Interview: Mary Talbot on writing about Suffragette movement ahead of 2014 Edinburgh Book Festival event
- Stewart Smith
- 12 August 2014
This article is from 2014
Graphic novel Sally Heathcoate: Suffragette explores militant campaign to give women in the vote
Sally Heathcoate: Suffragette is the follow-up to Mary and Bryan Talbot's Costa Award-winning graphic novel The Dotter of Her Father's Eyes. Created in collaboration with Edinburgh-based illustrator Kate Charlesworth, it explores the militant campaign to give women in the vote through the fictional character of Sally Heathcoate, a maid-of-all-work in the estate of Emmeline Pankhurst. Mary Talbot and her co-authors will be discussing the book at the Edinburgh Book Fringe.
What drew you to writing about the Suffragettes?
My interests centre on gender politics, broadly speaking, and when I finished scripting Dotter of her Father’s Eyes I immediately started casting around for another substantial topic. It occurred to me that late Victorian/Edwardian feminism was an area I knew very little about, so I started reading around.
How did writing a fictional story, albeit one set against a real historical backdrop, contrast to the non-fiction of Dotter... ?
In a way, it was easier. I used a fictional character to explore the historical setting so that I could range more freely than if I’d restricted myself to one historical figure and their biography. And of course, there wasn’t an autobiographical element to feel uncomfortable about!
How did the character of Sally emerge? Was she based on any figures you came across in your research?
The Pankhursts did have a maid who’s mentioned occasionally. Sally isn’t closely based on any one person, though. She’s a seamstress, like the Derbyshire suffragette, Hannah Mitchell.
What contemporary relevance do you think the story of Sally and her fellow Suffragettes has?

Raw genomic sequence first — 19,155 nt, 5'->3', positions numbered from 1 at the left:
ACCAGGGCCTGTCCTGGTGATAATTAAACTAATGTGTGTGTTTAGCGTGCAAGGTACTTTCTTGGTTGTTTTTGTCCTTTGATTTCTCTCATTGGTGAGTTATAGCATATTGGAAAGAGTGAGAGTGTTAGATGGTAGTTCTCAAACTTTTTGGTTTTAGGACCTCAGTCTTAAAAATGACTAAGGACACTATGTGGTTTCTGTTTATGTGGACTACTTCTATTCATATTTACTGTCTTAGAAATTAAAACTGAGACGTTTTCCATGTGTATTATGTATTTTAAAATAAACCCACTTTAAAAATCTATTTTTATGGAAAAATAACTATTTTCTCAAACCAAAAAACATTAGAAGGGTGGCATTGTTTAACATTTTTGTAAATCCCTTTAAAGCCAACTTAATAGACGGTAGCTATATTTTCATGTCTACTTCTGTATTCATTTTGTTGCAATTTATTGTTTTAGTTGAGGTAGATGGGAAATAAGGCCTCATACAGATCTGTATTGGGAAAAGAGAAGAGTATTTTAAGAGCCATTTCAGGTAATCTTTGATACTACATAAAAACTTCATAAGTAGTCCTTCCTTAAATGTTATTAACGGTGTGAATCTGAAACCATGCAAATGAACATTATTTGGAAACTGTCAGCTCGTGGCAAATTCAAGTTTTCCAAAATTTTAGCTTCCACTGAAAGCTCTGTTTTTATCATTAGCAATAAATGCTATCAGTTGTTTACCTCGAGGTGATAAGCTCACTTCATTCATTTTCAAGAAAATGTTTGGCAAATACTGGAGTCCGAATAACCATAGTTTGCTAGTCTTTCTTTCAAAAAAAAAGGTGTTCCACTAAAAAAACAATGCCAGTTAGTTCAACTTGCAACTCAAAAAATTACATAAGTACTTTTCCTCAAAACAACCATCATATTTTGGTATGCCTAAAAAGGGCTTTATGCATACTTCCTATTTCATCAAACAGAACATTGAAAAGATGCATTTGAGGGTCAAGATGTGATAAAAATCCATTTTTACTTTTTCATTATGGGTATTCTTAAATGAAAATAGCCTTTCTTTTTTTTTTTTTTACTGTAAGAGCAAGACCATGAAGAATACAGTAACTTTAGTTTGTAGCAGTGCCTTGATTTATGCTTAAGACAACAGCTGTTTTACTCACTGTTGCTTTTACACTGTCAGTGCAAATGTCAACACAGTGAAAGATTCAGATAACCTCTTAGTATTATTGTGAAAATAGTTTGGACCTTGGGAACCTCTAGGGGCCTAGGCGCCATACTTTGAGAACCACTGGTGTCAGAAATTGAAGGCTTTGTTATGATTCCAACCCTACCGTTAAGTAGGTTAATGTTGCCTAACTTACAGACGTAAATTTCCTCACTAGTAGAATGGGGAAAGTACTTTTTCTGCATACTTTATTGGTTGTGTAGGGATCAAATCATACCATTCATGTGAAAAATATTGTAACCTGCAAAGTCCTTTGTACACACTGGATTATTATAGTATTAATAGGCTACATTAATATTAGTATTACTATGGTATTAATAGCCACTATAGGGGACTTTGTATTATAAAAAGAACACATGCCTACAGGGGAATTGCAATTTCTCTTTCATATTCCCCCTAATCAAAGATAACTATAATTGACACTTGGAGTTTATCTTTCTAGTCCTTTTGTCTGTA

Political activism, radicalization, direct action – these are highly relevant issues for us today.
How did you divide the work?
I researched and scripted the whole thing panel by panel before Bryan and Kate came on board. Bryan then did detailed page layouts and all the lettering. Basically, he worked out the visual storytelling – he’s amazingly good at it. Then Kate took over to produce the splendid finished artwork.
It looks wonderful – the limited use of colour within a black and white pallet is very striking. What was your thinking behind this approach?
In the initial script, I simply indicated black & white artwork with purple, white and green used to pick out the various WSPU banners etc. Bryan was concerned about the need to distinguish the many, similarly dressed female characters (long skirts, big hats etc). In particular he wanted to make Sally stand out and had the brilliant idea of her signature red hair. Kate immediately decided that Mrs Pankhurst should always wear purple. It just developed from there.
The use of different media, from telegrams and newspaper reports to cinema news reels, is very interesting. What was the thinking behind this?
I wanted to make the period come alive and be recognizably modern. It makes it visually interesting and varied, too. The sources for those newspaper articles were very poor quality – grainy and scratched – as they were mostly taken from old microfilm. Bryan painstakingly reconstructed them.
Mary Talbot, Kate Charlesworth & Bryan Talbot, Fri 22 Aug, 1pm, Free